- Rest. Equally, muscle recovery is considered to be as important as muscle training itself. Knowing your limits during training, to limit muscle strain, as well as scheduling rest days in between training are imperative to healthy muscle recovery. The amount of recovery time your body needs varies for each person and your workout intensity. Light aerobic exercise may only need 24 hours while more strenuous strength-based training may take up to two to three days for your muscles to fully recovery. Varying workouts, by changing the type of activity or focus muscle group can also help.
- Nutrition. While it is important to eat a balanced diet generally, it is especially important for muscle recovery as we age. Different food groups hold different properties beneficial to muscle recovery; eating healthy sources of protein like oily fish will help rebuild muscle fibres. While carbohydrates will restore depleted glycogen levels. Combining a varied exercise program with a diet of optimal calories and protein can improve muscle and reduce insulin resistance, a condition prevalent in older people .
- Supplements. While protein powders and prework out powders are fueling bodies around the country, new so-called longevity supplements have become mainstream and hold potential for muscle recovery. One such supplement is Timeline, which contains 500mg of Mitopure’s purified urolithin A. This is a powerful postbiotic that can boost mitochondrial health. As we age and our mitochondria begin to malfunction, they can be cleared away by mitophagy. This antiaging process clears defective mitochondria and allows them to repair themselves, boosting energy and muscle recovery. Mitopure can trigger this process, and is the first and only clinically-tested purified urolithin A in supplement form.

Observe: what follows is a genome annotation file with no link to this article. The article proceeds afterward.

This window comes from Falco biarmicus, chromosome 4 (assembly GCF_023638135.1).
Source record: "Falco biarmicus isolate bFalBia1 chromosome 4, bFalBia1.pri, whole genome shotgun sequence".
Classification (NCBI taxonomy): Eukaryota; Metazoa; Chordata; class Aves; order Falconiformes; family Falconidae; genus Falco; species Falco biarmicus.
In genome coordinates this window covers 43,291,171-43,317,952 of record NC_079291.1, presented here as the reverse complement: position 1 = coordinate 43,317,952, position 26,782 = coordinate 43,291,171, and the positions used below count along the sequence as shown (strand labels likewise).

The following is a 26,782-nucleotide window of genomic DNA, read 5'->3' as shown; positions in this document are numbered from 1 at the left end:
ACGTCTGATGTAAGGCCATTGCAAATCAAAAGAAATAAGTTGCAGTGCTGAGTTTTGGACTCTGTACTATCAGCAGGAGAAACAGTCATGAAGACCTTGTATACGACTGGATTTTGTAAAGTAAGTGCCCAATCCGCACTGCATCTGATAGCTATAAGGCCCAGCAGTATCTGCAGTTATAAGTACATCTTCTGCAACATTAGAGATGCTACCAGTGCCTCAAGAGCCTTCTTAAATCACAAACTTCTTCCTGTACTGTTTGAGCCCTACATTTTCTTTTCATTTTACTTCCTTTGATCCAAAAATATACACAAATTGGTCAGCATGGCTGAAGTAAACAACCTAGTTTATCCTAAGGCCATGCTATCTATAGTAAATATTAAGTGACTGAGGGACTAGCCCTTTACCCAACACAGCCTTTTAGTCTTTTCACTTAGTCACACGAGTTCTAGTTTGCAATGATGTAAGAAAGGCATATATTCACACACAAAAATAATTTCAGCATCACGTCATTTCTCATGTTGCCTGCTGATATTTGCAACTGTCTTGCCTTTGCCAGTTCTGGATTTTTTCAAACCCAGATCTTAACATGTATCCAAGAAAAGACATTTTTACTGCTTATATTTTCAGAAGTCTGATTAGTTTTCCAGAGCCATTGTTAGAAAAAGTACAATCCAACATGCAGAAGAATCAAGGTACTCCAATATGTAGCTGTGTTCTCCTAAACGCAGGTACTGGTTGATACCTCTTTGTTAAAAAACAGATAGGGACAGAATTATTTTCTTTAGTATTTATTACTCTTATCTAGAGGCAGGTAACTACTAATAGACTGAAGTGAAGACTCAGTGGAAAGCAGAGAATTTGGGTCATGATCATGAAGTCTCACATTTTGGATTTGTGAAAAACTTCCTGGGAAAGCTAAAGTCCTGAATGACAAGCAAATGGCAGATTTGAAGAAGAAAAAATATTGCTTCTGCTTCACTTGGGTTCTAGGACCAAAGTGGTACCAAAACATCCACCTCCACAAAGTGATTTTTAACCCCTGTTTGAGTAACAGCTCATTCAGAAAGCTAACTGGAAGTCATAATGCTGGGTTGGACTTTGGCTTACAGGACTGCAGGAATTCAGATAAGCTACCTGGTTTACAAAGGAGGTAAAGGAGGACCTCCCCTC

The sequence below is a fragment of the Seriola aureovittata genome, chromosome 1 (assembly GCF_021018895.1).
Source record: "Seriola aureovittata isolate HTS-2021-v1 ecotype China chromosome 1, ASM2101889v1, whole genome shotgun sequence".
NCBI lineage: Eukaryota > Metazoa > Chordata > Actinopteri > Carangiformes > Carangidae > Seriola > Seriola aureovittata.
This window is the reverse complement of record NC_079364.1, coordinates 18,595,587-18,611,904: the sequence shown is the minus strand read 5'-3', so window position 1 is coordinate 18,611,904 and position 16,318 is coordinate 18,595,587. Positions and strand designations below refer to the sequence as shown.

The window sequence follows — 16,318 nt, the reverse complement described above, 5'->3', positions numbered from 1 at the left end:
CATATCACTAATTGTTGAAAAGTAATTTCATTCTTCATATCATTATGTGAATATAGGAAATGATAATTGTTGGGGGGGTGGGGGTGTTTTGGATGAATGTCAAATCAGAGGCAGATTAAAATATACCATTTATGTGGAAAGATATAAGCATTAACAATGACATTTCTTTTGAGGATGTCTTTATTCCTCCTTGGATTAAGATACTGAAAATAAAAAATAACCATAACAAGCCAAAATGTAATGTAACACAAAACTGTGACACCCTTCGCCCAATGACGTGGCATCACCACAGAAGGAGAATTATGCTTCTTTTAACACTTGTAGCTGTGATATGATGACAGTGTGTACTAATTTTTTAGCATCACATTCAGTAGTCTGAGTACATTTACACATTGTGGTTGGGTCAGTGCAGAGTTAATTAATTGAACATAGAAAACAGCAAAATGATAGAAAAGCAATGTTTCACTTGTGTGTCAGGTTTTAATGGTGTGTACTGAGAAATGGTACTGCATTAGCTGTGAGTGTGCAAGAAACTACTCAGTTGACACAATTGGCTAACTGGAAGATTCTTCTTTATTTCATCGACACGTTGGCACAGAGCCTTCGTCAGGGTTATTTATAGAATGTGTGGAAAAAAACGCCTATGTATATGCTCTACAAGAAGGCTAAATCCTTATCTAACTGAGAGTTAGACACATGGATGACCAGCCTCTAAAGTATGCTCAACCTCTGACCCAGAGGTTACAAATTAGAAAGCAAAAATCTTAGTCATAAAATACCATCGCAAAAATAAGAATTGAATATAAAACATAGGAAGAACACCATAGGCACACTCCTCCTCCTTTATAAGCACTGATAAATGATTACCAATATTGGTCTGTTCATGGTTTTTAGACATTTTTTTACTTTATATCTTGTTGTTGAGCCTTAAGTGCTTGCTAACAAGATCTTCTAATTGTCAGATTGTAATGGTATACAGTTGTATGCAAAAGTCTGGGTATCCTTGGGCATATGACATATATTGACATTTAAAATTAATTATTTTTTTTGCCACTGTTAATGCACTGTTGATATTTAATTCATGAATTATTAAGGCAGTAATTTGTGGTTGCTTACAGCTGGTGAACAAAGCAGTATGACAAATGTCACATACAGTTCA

Things to avoid
Sometimes, it may feel like your muscles are taking longer than usual to recover from exercise and that you are really feeling your age. A number of factors can influence this, including the intensity of your work out as well as your own physical fitness. Lifestyle habits like sleep, exposure to stress and diet and can also impact recovery rate. It is beneficial to limit alcohol and tobacco for longevity anyway, and these can also affect your musculoskeletal system and prevent effective muscle recovery.
It is important not to rush muscle recovery, as reducing recovery time to work out stresses your muscles while they are in sub-optimal condition. As you build your fitness, the time it takes for your muscles to recover after exercise should lessen and lessen. Scaling up your activity and pushing your body to gradually do more, will maintain muscle as you age as well as aid recovery.